Alexis closed her eyes and sighed. “My parents live on the other side of town. We’re not close.”

Okay, now we’re getting somewhere. “Tell me the address, and I’ll drive you there.”

“They are Satan worshipers; I want no part in that.”

I’m about to jump out of the car and start running. I don’t have time for this shit. “I guess the only thing we can do is sleep in the car till daybreak. Why don’t you get in the back seat.”

“You know I like you. I wish things had worked out. But you are a former priest, aren’t you?”

 “No, I have never been a priest.”

Alexis crawled over the seat. It wasn’t a minute before she was asleep.

I guess I’ll have another smoke.


We stayed in the motel's parking lot with what was left of the night. I didn’t think anyone would bother us. Sleeping in cars was nothing compared to the other things going on there.

I might have dozed off a few times. When the sun came up, I looked in the back seat, and Alexis was gone along with her suitcase. I liked her despite all her insanity. I didn’t want any harm to come to her. 

My back was all knotted up from sleeping behind the steering wheel. I got out of the car and looked around. I smelled harsh coffee coming from a little breakfast shack. I would have got something to eat and coffee, but I didn’t have much cash. Maybe Alexis was already there.

The place was busy with a lower class than I existed in. Sure enough, I saw Alexis sitting in a booth with a guy wearing work clothes like he fixed cars. He had his name Frank sewed on the shirt. She was back in her cowgirl attire. I thought I’d mosey on over there.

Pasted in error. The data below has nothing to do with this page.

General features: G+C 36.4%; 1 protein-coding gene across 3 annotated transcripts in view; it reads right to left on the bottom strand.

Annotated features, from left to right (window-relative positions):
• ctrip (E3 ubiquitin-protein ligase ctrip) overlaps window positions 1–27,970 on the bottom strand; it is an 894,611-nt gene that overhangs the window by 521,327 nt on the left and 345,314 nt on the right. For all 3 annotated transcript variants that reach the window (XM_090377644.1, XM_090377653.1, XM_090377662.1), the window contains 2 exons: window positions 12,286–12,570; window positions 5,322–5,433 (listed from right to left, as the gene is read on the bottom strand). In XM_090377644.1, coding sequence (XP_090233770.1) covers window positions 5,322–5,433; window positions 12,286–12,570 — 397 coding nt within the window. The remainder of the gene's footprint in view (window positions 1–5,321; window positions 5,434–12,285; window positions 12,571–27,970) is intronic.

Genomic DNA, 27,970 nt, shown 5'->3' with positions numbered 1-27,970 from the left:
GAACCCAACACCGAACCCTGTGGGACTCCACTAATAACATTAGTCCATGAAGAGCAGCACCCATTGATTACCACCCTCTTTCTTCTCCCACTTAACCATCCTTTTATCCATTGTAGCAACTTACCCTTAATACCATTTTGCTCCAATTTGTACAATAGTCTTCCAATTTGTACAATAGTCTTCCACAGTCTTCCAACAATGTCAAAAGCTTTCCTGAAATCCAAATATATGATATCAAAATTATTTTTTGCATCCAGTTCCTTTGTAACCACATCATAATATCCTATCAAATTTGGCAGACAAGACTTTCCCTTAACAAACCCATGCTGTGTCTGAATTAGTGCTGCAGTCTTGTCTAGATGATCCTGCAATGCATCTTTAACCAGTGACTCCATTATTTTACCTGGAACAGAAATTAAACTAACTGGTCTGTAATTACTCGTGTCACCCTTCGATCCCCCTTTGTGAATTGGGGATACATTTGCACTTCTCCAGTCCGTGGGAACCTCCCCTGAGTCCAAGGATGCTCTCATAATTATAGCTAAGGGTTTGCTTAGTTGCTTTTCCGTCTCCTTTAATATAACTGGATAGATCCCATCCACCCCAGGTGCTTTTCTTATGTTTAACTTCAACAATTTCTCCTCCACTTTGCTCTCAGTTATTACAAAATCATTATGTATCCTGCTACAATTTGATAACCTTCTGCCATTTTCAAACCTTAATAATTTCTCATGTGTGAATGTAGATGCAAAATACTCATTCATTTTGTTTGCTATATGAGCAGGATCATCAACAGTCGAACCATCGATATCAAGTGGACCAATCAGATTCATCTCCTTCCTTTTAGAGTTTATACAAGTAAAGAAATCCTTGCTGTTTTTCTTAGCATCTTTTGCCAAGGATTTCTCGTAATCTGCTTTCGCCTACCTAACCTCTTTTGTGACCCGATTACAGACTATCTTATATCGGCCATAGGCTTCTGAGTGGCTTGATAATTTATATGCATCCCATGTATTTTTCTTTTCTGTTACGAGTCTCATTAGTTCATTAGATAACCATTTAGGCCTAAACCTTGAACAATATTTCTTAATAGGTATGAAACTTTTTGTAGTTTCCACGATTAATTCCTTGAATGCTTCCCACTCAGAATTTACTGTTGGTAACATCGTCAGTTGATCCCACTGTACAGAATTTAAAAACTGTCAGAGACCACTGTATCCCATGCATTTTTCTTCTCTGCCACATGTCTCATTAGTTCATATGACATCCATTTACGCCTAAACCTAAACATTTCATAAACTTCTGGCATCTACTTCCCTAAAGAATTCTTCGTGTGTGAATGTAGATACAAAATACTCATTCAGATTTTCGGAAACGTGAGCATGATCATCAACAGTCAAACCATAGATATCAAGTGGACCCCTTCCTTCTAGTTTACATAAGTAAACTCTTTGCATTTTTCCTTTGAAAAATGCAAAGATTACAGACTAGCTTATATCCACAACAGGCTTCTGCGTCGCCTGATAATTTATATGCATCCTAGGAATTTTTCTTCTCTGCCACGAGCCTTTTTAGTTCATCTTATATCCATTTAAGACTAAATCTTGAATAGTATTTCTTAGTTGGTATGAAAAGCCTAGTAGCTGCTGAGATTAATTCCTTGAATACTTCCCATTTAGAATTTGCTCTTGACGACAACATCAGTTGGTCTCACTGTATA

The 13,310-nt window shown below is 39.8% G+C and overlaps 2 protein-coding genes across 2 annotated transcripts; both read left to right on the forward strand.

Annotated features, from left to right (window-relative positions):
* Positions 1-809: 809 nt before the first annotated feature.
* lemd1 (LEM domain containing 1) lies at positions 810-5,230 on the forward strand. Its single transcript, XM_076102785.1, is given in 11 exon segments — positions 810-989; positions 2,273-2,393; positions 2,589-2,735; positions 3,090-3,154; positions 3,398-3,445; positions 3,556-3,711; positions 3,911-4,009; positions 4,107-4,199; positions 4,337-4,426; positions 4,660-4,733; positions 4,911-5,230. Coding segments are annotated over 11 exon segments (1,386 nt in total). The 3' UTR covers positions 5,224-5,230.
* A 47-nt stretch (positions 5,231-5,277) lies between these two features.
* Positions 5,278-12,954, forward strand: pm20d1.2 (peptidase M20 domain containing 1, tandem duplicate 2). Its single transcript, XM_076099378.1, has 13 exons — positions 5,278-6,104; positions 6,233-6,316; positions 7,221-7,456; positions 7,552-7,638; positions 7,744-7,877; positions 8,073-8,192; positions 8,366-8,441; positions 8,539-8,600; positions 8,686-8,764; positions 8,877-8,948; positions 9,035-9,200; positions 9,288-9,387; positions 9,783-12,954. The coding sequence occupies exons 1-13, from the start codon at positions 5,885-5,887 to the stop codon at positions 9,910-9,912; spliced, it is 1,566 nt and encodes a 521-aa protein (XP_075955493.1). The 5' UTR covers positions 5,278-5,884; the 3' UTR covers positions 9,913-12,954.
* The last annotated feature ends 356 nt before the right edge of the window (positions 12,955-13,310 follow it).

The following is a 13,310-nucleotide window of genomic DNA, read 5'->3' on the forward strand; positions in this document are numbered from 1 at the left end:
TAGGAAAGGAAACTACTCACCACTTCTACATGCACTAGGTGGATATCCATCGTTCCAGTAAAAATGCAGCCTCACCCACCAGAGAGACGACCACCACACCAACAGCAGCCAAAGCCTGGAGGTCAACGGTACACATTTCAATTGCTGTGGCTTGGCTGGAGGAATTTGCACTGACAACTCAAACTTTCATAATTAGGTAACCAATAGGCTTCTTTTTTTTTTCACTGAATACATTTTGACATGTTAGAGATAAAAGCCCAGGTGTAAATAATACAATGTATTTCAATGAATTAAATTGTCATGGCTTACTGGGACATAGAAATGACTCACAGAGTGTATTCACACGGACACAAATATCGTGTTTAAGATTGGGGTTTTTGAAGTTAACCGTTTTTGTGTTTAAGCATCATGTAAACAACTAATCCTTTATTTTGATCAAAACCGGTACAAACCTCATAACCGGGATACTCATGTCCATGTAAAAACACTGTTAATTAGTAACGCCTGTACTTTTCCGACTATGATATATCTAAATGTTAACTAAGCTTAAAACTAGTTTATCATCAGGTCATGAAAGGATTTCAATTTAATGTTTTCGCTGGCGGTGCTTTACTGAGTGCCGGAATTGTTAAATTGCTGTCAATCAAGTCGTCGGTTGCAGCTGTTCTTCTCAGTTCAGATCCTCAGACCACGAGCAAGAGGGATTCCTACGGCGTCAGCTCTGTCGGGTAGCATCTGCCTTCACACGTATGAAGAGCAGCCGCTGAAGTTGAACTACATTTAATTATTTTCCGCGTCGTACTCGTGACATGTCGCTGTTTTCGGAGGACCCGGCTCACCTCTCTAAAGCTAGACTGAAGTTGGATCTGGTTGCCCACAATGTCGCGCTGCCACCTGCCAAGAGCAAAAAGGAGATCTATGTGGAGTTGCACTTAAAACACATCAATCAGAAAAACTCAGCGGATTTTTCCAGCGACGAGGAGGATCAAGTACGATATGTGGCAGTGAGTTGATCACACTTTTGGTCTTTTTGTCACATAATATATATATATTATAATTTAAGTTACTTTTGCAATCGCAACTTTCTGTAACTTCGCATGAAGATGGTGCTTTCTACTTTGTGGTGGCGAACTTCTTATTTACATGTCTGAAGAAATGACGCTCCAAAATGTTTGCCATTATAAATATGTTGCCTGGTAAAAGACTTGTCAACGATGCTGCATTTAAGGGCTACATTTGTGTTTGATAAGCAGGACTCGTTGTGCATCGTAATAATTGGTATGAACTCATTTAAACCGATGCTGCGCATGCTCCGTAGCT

“Howdy, partner! Can you spare a dime and buy me a cup of coffee?”

Alexis glared at me and then looked over to Frank. “Who the hell is this guy?”

“I have no idea. I’ve never met him in my life,” Alexis said.

I’m not surprised. I wouldn’t expect anything less from her. This was my chance to leave her and return to Jake’s place. I had quite a story to tell him.

I had almost started the car when I saw Alexis running toward me, waving her arms. Oh, Hell, I couldn’t just leave her there. She got in the car.

“Thank God you are still here. Please take me to the bus station. Hurry up, here comes Frank!”

I look over and see Frank moving ever so close to the car. I tear out of there, and we’re heading back to the bus station.

“What did you say to Frank? He looked pissed off.”

“The truth! I couldn’t be friends with stupid people. He took offense to that.” Alexis said. 

I would have, too. But at this point, I had nothing to say to Alexis. To the bus station, we go.

We hadn’t gone more than half a mile when a police car pulled behind us. I need to think about leaving the country. This has been all too much for me. 

The officer strolled up to my window. “Driver’s license and insurance, please. And step out of the car.”

I complied.

The officer went around the car and talked for a moment with Alexis. This worried me greatly. For all I know, she would tell them I had kidnapped her. I could hear her crying as the officer opened her door. 

“What’s going on?” I asked. “Is she in trouble?”

The officer shook his head. “No. Is she your girlfriend?”

“No! I just felt sorry for her.”

 The officer says, “We’ve had encounters with her before. We can handle it from here.”

It was a great time to smoke my last cigarette.